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United States Department of Agriculture

Agricultural Research Service

Title: A Life History of the Squash Vine Borer, Melittia Cucurbitae (Harris) (Lepidoptera: Sesiidae) in South Carolina

Authors
item Canhilal, R - ERCIYES UNIV, TURKEY
item Carner, G - CLEMSON UNIVERSITY
item Griffin, R - CLEMSON UNIVERSITY
item Jackson, David
item Alverson, D - CLEMSON UNIVERSITY

Submitted to: Journal of Agricultural and Urban Entomology
Publication Type: Peer Reviewed Journal
Publication Acceptance Date: September 27, 2006
Publication Date: January 11, 2006
Citation: Canhilal, R., Carner, G.R., Griffin, R.P., Jackson, D.M., Alverson, D.R. 2006. A Life History of the Squash Vine Borer, Melittia Cucurbitae (harris) (lepidoptera: sesiidae) in South Carolina. Journal of Agricultural and Urban Entomology. 23:1-6.

Interpretive Summary: The life history of the squash vine borer, a destructive pest of squash and pumpkins, was investigated in South Carolina. Life history information could potentially provide useful information for the development of pest management techniques. Duration of life stages, numbers of offspring, field distribution, and mortality rates were determined. Eggs hatched in 8-11 days, and development of larvae and pupae were 24-27 days and 27-29 days, respectively. The total development time from egg to adult was 62-65 days. Longevity of adults in the field was 4-5 days for females and 3 days for males. Females laid an average of 40 eggs. Squash vine borer has a prolonged emergence pattern as determined by pheromone traps that were maintained at Clemson and Charleston. Squash vine borer has two overlapping generations per year in South Carolina with the first generation beginning in May. Adults remain active until September at Clemson and until October at Charleston. Populations peak in mid summer. Moths were observed depositing eggs on the leaf stalks, on upper and lower sides of the leaves, on fruit buds, but mostly on the bottom part of the main stem. Larval activity continued until mid to late October when larae made cocoons in the soil to overwinter.

Technical Abstract: The life history of the squash vine borer (Lepidoptera: Sesiidae) was investigated in South Carolina. Duration of life stages, numbers of progeny, and mortality rates for SVB were determined in cages held at 25 plus minus 2C, 65-70% humidity and a photoperiod of 16:8 (L:D) h in a rearing room, and outside under natural environmental conditions (May 14-July 24, 1998). These biological parameters were used to construct a life table for SVB. Eggs hatched, on average, in 10.5 and 8.2 d in the rearing room and outside cages, respectively. Larval and pupal development times averaged 24.4 and 27.5 d in the rearing room, and 26.6 and 29.3 d in outside cages, respectively. Average total development time for immature stages, from egg to adult, was 62.1 d in the rearing room and 65 d in outside cages. Longevity of females averaged 5.2 and 3.9 d for the rearing room and the outside cages, respectively. Males lived, on average 3.1 and 3.0 d in the rearing room and the outside cages. Preoviposition time of females averaged about one day, and females continued to lay eggs for 3 d in the rearing room and 1.9 d in the outside cages. Fecundity averaged 42 and 40.5 eggs/female for the rearing room and the outside cages, respectively. Intrinsic rate of increase (rm) was 0.035 for the rearing room and 0.029 for outside cages. Reproductive rate (Ro) was calculated to be 9.8 and 7 daughters per female for rearing room and outside cages, respectively. The mean period from birth of parents to birth of offspring (T) was calculated to be 65.2 d for the rearing room and 67.3 d for outside cages. Pheromone trap data from 2 yrs and 2 locations indicated that SVB has 2 overlapping generations per year and a prolonged emergence pattern in South Carolina. The moths of the first generation emerged around mid-May and adults emerged continuously about 4.0-4.5 months. Adult population size increases at the end of July, and continues through the beginning of September. Larval activity continued until mid to late October when larvae made cocoons in the soil 2.5 (an inch) or 5 (two inches) cm deep to overwinter as larvae.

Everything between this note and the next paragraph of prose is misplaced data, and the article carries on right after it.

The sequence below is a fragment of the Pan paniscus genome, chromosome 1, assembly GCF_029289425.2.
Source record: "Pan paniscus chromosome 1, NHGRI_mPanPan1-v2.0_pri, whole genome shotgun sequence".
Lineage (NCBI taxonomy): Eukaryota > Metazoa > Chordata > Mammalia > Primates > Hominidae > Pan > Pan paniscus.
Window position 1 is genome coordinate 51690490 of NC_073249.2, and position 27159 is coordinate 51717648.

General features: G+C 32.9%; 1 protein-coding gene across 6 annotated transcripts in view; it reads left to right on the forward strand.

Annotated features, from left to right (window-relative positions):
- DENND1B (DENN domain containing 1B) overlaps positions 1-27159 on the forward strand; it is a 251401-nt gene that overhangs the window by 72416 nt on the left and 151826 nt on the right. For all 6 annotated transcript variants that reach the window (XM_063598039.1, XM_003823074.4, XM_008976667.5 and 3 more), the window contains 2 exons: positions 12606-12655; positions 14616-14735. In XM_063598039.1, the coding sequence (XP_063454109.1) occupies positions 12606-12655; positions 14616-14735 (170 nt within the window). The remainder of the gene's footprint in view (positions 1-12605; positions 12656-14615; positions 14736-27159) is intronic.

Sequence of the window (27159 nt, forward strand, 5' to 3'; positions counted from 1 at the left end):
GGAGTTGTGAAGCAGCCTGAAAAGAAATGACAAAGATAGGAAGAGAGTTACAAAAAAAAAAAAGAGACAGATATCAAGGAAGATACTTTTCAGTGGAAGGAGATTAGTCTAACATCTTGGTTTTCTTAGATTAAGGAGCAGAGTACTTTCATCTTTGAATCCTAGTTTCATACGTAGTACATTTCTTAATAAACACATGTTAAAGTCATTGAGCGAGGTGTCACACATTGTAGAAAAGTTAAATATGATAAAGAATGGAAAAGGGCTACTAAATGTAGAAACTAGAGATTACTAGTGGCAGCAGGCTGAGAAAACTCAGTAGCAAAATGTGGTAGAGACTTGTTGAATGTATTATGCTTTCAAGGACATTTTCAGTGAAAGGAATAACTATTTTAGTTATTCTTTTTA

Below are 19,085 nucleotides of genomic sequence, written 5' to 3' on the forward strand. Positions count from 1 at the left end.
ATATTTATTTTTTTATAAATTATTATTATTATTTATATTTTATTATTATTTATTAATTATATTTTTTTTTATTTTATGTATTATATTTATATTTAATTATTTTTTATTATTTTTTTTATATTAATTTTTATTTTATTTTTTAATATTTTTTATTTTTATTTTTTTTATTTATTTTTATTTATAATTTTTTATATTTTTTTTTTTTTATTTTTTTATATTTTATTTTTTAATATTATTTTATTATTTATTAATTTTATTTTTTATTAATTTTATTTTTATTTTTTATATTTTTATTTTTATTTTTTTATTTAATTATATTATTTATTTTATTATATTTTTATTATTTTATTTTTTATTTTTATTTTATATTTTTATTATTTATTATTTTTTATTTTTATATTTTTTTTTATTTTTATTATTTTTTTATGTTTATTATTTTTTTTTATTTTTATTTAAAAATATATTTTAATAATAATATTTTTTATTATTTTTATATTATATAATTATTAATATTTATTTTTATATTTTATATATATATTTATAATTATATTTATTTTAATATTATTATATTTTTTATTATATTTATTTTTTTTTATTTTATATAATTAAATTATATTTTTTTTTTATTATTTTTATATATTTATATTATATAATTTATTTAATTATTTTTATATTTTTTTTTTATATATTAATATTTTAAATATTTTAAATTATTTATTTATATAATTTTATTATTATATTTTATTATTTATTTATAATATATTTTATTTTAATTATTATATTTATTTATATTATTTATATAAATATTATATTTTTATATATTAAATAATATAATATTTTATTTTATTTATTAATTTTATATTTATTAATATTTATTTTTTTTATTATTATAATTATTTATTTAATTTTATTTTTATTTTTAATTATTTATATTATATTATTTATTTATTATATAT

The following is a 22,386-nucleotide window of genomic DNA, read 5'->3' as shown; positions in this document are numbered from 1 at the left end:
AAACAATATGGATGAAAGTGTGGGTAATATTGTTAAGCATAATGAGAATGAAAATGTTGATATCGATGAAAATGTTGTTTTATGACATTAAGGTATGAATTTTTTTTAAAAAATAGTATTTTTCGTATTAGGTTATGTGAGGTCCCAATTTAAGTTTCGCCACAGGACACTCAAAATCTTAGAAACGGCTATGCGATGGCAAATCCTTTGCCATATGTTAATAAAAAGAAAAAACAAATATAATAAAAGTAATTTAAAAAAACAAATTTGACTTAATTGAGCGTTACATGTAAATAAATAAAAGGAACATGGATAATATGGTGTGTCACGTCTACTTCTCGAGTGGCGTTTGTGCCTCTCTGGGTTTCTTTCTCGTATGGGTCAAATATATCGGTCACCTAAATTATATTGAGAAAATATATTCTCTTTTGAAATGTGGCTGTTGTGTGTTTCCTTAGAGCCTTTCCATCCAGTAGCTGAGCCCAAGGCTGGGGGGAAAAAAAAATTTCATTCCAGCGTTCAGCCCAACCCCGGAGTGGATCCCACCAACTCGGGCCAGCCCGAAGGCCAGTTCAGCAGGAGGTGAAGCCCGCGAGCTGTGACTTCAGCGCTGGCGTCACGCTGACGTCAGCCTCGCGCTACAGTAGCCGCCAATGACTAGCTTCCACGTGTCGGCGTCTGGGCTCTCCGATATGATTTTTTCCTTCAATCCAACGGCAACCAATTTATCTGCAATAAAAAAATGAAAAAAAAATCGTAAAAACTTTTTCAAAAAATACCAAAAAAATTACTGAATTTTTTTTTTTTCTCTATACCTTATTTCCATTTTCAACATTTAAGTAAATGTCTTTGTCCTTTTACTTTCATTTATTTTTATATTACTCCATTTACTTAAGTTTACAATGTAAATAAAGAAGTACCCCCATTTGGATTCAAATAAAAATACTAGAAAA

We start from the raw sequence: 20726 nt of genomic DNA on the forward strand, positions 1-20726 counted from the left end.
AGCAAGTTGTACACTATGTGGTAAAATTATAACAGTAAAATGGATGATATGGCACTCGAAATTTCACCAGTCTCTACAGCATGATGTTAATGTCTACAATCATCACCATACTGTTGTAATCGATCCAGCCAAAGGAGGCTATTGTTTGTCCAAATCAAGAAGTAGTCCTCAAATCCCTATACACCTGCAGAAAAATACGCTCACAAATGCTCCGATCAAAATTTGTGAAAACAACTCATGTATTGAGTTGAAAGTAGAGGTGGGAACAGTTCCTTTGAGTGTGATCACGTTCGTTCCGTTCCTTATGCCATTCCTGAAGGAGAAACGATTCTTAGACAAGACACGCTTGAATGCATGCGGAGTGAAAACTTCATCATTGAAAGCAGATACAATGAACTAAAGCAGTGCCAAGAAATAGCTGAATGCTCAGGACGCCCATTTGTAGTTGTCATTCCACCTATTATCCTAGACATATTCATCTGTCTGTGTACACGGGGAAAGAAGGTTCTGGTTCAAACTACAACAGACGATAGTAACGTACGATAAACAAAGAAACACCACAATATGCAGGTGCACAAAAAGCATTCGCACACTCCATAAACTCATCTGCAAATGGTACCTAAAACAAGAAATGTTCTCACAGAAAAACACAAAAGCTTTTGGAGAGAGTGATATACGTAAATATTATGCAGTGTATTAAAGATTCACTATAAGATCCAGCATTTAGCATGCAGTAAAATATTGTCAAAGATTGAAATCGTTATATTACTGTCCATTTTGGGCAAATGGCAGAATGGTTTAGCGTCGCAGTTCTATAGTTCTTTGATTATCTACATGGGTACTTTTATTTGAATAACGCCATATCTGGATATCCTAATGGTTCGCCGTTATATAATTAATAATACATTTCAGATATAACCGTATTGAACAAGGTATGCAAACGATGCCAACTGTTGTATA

Last Modified: 7/31/2014
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